Producing a Company Safety Statement:
Under the requirements of Section 20 of the Safety, Health and Welfare at Work Act 2005, employers are obliged to produce a Safety Statement in writing. You can produce this yourself or employ a competent person or organisation to do it for you. This document should be well constructed and clearly represent the activities, obligations and responsibilities of your organisation.
The Safety Statement should be based on an identification of the hazards and an assessment of the risks to which the Safety Statement relates; it should be a working document and should represent the changing circumstances of your organisation. As legislation changes e.g. Safety, Health & Welfare (General Application) Regulations, 2007 your existing Safety Statement must now reflect this in the workplace.
The objective of a good Safety Statement is to ensure that all staff, visitors and contractors meet your commitment to health and safety and that safety awareness is increased within your organisation thus reducing accidents
You, as employer, have the ultimate responsibility for Health and Safety in your workplace but you may feel you don’t have the expertise or the time to produce the necessary documentation.
EazySAFE [incorporating Phoenix Safety] will produce all the necessary documentation to the standards required by the Health and Safety Inspectorate.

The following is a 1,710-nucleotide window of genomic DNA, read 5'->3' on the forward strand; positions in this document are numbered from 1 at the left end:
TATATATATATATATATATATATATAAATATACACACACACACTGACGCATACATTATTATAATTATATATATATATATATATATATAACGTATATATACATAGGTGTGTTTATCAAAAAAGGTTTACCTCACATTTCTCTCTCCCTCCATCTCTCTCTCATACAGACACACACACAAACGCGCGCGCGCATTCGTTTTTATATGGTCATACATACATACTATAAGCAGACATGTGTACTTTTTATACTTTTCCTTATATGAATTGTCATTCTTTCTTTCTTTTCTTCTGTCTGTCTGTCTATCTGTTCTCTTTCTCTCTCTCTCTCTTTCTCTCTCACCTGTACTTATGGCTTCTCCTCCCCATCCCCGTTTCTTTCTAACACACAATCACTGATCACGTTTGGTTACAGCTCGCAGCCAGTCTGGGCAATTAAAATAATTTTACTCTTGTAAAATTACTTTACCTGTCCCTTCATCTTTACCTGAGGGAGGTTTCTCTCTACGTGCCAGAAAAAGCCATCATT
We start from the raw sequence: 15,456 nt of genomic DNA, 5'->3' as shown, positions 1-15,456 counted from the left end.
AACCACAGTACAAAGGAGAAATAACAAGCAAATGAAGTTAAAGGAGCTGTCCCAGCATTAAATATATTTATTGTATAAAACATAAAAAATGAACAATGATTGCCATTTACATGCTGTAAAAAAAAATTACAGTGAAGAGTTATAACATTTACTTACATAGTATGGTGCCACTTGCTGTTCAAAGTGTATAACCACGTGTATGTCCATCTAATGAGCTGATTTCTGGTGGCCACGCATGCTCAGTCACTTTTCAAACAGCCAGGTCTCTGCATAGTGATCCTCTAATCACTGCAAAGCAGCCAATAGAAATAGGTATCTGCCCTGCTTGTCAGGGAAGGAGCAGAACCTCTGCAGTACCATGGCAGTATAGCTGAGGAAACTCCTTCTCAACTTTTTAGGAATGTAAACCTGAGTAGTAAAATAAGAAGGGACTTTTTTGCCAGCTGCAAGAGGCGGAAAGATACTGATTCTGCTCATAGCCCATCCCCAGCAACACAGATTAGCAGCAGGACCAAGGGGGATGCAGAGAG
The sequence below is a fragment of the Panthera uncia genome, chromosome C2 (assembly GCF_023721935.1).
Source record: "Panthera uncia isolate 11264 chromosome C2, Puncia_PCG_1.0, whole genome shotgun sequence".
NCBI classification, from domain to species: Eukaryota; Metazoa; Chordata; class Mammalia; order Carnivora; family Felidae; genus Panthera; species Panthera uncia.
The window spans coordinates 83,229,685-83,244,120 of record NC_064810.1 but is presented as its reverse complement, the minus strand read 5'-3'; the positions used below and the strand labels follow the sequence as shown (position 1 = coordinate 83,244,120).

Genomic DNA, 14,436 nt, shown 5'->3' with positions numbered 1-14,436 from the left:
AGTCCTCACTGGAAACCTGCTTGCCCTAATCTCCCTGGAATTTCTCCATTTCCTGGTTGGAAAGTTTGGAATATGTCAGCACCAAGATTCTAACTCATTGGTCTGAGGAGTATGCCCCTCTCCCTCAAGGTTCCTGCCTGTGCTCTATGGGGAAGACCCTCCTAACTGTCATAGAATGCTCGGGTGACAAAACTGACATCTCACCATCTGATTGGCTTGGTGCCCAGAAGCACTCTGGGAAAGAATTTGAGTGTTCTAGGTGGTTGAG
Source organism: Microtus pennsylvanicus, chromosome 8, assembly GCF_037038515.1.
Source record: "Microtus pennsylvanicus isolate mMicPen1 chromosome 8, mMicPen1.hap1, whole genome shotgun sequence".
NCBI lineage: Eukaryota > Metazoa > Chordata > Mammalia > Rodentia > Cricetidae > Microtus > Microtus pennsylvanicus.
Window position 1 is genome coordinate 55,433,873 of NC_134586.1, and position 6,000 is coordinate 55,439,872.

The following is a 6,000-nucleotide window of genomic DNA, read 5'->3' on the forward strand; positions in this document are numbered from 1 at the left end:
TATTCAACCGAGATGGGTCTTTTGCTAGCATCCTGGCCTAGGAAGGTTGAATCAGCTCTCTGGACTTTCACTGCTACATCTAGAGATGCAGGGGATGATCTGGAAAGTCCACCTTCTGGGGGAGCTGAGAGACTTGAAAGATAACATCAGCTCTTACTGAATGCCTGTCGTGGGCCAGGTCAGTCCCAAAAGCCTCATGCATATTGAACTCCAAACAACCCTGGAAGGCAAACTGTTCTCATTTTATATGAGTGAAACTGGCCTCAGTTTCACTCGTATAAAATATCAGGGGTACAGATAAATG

Our consultants have a wide range of experience across all types of employment from Industry, Commercial, Retail, Local Authority, Government Departments, and Educational and Financial Institutions.
EazySAFE will lessen the administrative and financial load on employers with regard to producing a Safety Statement, while helping to focus their attention and obligations on the important safety matters identified within each individual Safety Statement.
What you need to know about Occupational Health & Safety
There would be an expectation that all organisations are run on a foundation of good corporate governance. That means being transparent, ethical, accountable and operating with honesty and good moral values; compliance with the law is a significant component of that good governance effort.
This may seem like an obvious statement but the record shows that even large organisations can get caught out by workplace accidents, when noncompliance with the law results in someone getting hurt or something getting damaged.
In this whitepaper, Andy Tilleard gives a brief overview of the main OHS legislation that is the starting point to understanding what business owner’s obligations are in Ireland.